According to a new report, a family was recently able to win its battle with the IRS over estate and gift taxes. This should come as interesting news to any families engaging in California estate planning who are seeking to minimize their tax burden. The woman whose estate was involved is Jean Steinberg. Ms. Steinberg had four daughters. She gave each daughter a gift of cash and securities worth $72 million. In order to reduce the value of the gift and the corresponding gift taxes, Ms. Steinberg developed a strategy centering on the three-year rule for gifts made before death. Under this rule, gifts made within three years are calculated as part of the estate of the gift giver.
How did this strategy play out? The following are key highlights:
- Steinberg had her daughters agree to assume any gift or estate taxes that would result if she passed away during the three-year window.
- Steinberg then instructed her daughters that they should reduce the value of their gifts by the amount that would revert back to her estate if she died during the three-year period.
- If the daughters did not agree to cover the estate taxes that resulted, they were then made ineligible for receiving any additional distributions from her estate.
Ms. Steinberg’s estate argued in its dispute with the IRS that the gift was contingent upon the payment of those estate taxes, and therefore should be reduced by that value. In contrast, the IRS asserted that the strategy that was used did not affect the value of Ms. Steinberg’s estate. They held that her estate had understated the gift tax by $1.8 million.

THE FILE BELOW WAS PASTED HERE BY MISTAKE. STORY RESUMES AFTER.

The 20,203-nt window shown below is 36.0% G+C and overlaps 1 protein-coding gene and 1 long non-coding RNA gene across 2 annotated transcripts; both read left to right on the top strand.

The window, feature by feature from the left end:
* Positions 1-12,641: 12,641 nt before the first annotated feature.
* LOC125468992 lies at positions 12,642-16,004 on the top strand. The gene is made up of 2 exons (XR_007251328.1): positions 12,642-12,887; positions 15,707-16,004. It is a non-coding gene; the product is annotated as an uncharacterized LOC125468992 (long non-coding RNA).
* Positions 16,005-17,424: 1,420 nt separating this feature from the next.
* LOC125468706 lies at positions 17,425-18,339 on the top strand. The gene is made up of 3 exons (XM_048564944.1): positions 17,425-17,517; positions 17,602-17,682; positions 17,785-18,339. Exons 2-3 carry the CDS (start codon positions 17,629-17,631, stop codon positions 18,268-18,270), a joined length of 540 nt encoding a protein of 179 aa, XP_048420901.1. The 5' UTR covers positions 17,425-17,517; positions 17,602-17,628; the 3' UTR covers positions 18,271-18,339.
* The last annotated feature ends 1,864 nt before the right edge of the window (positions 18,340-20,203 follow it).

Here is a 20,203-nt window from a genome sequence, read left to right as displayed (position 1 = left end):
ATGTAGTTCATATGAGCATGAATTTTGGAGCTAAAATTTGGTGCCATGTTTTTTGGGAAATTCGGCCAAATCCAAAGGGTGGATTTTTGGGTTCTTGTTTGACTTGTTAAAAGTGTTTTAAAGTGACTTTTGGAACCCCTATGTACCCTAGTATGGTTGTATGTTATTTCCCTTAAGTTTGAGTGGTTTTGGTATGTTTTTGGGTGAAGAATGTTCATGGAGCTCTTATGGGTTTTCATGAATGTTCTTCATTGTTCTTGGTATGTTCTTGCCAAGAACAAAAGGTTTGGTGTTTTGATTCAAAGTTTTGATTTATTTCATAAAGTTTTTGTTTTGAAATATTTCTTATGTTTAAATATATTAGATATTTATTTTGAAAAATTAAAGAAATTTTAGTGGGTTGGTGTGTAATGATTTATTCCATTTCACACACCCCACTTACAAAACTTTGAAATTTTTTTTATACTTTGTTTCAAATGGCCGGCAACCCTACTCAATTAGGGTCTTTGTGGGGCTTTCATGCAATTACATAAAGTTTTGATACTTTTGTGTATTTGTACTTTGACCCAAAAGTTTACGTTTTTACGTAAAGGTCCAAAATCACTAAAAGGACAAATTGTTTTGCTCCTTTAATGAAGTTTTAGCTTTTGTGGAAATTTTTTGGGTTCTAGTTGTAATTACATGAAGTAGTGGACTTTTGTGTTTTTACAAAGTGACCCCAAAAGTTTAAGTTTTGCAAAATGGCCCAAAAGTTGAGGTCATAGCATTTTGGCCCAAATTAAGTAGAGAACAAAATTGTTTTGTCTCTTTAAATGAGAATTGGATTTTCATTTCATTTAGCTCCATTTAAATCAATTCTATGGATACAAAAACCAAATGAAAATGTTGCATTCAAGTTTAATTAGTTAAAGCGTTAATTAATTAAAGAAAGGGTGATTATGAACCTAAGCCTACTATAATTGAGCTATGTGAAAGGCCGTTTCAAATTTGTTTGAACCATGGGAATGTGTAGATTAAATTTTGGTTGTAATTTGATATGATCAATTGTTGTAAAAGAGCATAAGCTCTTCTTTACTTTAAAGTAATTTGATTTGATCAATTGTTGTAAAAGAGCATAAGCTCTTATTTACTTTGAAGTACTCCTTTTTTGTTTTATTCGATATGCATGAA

Ms. Steinberg thereafter pursued the matter in tax court. In an October 2013 ruling, the tax court held in her favor. The court ruled that the increased tax burden borne by Ms. Steinberg’s daughters resulted in a reduced value of the net gift that they were given. Instead, using actuarial tables for Ms. Steinberg’s life expectancy in order to predict how likely it would be for the three-year rule to take effect, they calculated a real-world value for the gifts that the court agreed with.
To learn more about California estate planning matters, contact an Anaheim trust administration attorney today at (714) 459-5481.